In this case, I like the “immutable objects” way of fixing the problem. The identity of a rectangle is its length and width. It makes sense that when you want to change the identity of an object, what you really want is a new object. If you lose an old customer and gain a new customer, you don’t change the Customer.Id field from the old customer to the new one, you create a new Customer.

Violations of the Liskov Substitution principle are common in the real world, mostly because a lot of code out there is written by people who are incompetent/ under time pressure/ don’t care/ make mistakes. It can and does lead to some very nasty problems. In most cases, you want to favour composition over inheritance instead.

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5 thoughts on “The Liskov Substitution Principle

  1. What a fantastic article!

    It has implications for Test, as well as Dev, because it demonstrates how reliance on test-coverage tools may cause a test escape. Both statement/line and decision based coverage could show 100% coverage and yet a very real bug may not been found! This is where the test author needs an understanding of the code implementation (IE. What it is supposed to do) and/or perhaps Test being involved early (IE. A technical tester doing code-review may spot that using the rectangular area increaser for a square could cause issues; pointing this out to Sally – ‘Hang on Sal, Square inherits from this and as the 10% would be 21% for a square….’)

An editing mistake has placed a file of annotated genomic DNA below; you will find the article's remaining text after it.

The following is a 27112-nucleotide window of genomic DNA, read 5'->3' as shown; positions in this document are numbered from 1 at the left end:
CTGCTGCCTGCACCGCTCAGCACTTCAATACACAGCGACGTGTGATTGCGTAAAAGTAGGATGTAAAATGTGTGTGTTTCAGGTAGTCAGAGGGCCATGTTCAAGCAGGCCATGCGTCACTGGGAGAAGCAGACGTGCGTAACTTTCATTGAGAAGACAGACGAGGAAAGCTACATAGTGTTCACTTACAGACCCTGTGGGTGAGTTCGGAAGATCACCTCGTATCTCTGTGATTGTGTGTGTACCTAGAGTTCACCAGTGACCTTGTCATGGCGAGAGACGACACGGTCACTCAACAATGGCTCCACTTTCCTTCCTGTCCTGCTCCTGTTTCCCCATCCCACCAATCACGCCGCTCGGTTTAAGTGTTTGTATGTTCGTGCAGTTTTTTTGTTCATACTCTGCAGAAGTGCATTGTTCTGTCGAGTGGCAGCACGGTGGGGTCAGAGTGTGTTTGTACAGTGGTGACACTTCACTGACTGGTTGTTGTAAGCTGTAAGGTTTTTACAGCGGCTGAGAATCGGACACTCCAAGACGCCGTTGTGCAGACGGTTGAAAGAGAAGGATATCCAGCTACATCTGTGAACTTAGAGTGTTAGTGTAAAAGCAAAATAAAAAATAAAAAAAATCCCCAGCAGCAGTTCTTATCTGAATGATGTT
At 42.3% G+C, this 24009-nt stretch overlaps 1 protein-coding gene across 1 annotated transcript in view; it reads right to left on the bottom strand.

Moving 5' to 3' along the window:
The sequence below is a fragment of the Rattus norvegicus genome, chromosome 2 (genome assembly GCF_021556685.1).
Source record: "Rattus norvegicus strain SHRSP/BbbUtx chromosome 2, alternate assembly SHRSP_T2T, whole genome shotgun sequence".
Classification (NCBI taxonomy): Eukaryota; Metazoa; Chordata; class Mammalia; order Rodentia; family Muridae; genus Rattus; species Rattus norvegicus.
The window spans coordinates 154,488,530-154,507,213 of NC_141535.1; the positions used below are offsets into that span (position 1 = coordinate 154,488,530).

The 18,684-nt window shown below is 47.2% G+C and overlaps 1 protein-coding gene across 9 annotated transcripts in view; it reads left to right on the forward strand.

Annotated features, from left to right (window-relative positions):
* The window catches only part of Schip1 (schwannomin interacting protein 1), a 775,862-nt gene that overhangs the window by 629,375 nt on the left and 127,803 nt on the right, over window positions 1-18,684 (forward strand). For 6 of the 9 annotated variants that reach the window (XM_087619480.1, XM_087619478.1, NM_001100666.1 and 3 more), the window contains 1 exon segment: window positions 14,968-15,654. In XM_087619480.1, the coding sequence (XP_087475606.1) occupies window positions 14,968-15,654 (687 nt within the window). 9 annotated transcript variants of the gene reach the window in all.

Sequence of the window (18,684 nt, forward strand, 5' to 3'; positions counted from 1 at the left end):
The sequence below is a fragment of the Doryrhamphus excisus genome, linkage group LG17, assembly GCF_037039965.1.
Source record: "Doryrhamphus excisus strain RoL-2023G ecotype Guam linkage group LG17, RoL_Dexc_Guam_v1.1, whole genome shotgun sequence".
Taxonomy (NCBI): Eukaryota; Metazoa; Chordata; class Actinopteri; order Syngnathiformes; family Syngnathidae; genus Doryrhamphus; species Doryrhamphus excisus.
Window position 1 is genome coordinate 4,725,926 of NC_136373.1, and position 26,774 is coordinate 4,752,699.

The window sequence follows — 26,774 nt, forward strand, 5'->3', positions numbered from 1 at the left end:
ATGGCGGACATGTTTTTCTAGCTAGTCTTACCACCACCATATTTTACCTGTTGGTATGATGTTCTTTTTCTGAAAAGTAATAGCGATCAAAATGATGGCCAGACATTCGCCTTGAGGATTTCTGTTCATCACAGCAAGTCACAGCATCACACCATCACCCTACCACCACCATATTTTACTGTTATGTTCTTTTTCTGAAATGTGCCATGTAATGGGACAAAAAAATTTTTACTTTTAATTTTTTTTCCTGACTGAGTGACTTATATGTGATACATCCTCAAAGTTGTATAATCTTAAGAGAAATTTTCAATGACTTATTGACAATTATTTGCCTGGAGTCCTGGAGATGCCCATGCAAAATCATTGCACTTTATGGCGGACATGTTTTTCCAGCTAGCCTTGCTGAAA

Thanks Stephen – good morning grey-cell exercise 🙂

    • Hi Mat,

      Thanks for your comments!

      Yes this has got testing implications, particularly if you are exposing your libraries to third parties. As I mentioned in the article, Microsoft seal almost every class in the .NET framework so that they can be sure that a violation of the LSP won’t cause a bug in one of their inbuilt libraries.

      I tend to prefer composition over inheritance for most tasks anyway, as it provides a much cleaner application which is easier to test.

      -Stephen

  2. +1 for what Richard said. People are reading. I Like your posts and I want to read more from you. Keep it up.